To a man* they are terrifying. An interventional cardiologist is good, and he knows it, and often, in medical school, he makes sure you know it too. From the cardiology viewpoint, a stethoscope is a telephone line to God... and when the cardiologist calls, God better pick up. At Mordor, where I did my medical training, Professor Maul was wont to pick the most nervous student out of the group and reduce them to tears of humiliation... without thinking or effort, the way someone else unlocks their car or peels an orange.

So I rang, to get the $300 000 a year man out of bed, just on midnight.

"Dr Mishka speaking" said Dr Mishka, sounding just like a normal man who had been fast asleep in his bed.

"Sorry to bother you, Dr Misha" I said. "My name is John Bronze and I'm calling from Florey with a 48 year old man with a history of chest pain and first presentation LBBB."

"It's Mishka" said the great man. "How stable is he?"

"Better stay away from the surname" I thought. "No haemodynamic compromise, Dr Mischa" Aaargh!!

"Mishka" said Dr Mishka gently. "And you've given aspirin, anginine, heparin...?"

Calm down. "It's running now, Dr Mothra". Jesus!!! I tried to grab hold of my tongue and pull it out of my mouth.

There was a faint sigh, but the gentle voice continued. "Well, that's okay then. Now, you may have rung the wrong number, because I'm not actually on call tonight - it's Professor Maul's night. But you're doing all the right things - write him up for some verapamil and give Maul a ring. Tell him you've discussed it with me. That's Hanif Mishka."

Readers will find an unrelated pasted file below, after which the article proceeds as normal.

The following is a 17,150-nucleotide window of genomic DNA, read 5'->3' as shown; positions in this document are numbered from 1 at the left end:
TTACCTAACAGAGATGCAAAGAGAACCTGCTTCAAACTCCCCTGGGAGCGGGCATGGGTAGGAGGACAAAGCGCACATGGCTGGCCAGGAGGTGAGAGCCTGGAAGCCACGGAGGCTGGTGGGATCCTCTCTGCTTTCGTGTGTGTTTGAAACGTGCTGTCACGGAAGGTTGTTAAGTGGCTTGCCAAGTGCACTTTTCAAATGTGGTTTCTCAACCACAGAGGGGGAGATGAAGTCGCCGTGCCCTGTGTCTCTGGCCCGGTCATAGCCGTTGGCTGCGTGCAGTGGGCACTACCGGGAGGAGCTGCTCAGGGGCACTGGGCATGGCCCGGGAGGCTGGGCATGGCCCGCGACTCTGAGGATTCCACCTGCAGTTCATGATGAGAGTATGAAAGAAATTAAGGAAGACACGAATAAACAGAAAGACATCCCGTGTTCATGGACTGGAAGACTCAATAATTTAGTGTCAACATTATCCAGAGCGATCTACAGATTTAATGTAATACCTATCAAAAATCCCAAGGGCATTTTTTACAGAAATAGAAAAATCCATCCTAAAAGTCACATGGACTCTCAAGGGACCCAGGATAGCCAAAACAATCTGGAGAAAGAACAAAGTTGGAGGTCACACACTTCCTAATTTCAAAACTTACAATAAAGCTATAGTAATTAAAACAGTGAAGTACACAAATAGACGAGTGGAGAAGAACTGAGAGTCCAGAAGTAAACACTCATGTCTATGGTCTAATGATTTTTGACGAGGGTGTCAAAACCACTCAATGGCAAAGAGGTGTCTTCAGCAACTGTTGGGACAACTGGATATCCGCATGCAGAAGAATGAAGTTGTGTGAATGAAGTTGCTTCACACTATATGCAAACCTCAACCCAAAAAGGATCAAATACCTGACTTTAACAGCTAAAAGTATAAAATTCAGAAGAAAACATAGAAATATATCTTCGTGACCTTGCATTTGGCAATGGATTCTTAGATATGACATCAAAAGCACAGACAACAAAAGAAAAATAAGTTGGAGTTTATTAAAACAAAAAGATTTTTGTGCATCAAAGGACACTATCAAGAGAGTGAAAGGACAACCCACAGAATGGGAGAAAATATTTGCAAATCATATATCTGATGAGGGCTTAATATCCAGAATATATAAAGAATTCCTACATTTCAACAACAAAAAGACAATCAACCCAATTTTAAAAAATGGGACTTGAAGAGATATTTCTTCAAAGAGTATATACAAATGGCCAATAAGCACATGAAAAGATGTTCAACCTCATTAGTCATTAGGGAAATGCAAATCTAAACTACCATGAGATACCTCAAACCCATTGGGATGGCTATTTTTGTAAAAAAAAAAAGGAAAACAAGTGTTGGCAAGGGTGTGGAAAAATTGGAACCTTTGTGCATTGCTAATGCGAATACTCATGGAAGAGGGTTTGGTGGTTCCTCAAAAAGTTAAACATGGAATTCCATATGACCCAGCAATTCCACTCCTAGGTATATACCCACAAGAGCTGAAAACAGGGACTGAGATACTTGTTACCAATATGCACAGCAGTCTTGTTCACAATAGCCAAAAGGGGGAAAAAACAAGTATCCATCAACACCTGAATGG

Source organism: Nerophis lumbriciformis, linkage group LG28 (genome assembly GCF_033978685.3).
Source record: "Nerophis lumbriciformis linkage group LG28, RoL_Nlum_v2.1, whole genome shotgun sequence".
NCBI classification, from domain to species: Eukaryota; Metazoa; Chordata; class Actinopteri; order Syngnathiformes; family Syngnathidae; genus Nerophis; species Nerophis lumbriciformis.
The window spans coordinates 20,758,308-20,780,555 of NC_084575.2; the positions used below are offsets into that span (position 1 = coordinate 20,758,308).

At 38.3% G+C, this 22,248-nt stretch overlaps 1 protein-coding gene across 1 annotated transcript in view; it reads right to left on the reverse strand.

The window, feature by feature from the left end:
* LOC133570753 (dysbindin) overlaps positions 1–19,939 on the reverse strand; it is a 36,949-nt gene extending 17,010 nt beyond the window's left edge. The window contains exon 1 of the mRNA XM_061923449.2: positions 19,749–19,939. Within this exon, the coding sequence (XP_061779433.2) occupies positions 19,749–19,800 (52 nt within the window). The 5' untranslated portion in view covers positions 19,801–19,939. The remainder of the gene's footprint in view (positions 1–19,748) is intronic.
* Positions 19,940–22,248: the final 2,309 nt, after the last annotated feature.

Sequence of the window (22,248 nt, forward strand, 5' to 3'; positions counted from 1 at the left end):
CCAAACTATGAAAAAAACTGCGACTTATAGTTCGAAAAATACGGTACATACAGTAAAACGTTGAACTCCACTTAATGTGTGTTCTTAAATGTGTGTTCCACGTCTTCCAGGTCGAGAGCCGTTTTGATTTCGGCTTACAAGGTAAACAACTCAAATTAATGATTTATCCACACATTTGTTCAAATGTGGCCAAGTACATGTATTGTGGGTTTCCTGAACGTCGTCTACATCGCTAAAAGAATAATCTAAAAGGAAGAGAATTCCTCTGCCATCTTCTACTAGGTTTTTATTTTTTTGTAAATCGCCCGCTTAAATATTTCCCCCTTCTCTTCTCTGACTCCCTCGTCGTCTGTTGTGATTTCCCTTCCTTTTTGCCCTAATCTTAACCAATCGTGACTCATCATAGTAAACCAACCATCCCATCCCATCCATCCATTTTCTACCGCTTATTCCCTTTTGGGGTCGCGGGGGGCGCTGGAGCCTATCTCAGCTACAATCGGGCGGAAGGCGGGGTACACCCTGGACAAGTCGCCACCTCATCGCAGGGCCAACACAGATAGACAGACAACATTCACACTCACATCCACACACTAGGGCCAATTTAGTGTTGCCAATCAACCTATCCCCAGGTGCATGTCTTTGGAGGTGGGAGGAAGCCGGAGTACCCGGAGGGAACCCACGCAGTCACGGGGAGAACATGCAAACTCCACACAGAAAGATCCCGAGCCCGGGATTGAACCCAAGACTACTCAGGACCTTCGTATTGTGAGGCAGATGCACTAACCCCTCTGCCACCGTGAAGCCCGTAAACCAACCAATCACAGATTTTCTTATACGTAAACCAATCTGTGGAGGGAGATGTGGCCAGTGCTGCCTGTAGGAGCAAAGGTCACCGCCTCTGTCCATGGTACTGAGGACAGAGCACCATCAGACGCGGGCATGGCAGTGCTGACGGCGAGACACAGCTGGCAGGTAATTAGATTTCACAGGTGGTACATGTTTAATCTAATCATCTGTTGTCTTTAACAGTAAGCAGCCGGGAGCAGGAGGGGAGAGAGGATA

Anyway, it was funny at the time.

The second broken heart of the night was less so. I will post the tale of Mr Calvary later today... before lunch if my Cambodian prioson release doesn't make it in here.

Thanks for listening,
John

*With one exception, Dr Beatrice Corde, the single most universally admired doctor I have ever met. And the most terrifying. Ailing heart muscle does not die when Dr Corde treats it... it doesn't dare. One man told me his cholesterol count had dropped by ten under Dr Corde "probably out of terror", and another told me he had decided to give up smoking when she marched into his cubicle, grabbed his "secret stash" of cigarettes and hurled them out the fifth floor window.

John

6 Comments:

Blogger Chade said...

I know I shouldn't be laughing, but I am. Dr. Mothra! Ha!
Love it. I want more.

1:02 PM  
Anonymous Camilla said...

Add me to the list of furtive laughers, esp. re: Dr Beatrice Corde.

*snortle*

6:31 PM  
Blogger Benedict 16th said...

Overheard in the operating theatre change room, two cardiothoracic surgical registrars
one says to the other "What's the difference between God and a Cardiothoracic surgeon?"
other "Dunno"
First: "God wishes he was a Cardiothoracic surgeon"

9:51 PM  
Blogger Champurrado said...

Made me spray coffee out my nose...

12:33 AM  
Blogger Prom said...

I love Dr Corde!

My bf's brother's mother in law is one of the first women cardiac surgeon in NYC. She's still working although not doing surgery - she's in her late 80s I do believe. She once opened up a guy on the sidewalk with a pen knife to do heart massage. He died anyway but not without a fight on her part.

3:02 AM  
Blogger Foilwoman said...

Dr. Corde must be related to Innana's mother, Department of Louise and my mother, FoilMormor. It's really easier to do what she wants you to do: Clean your room, quit smoking, fly to the moon, swim across the Pacific, start your own business, buy a condo, whatever. Now, DOL and FoilMormor aren't doctors, but I recognize this personality type. It's what I aspire to.

Word verification: pkydijha. Some kind of tachycardiac rhythm

7:37 AM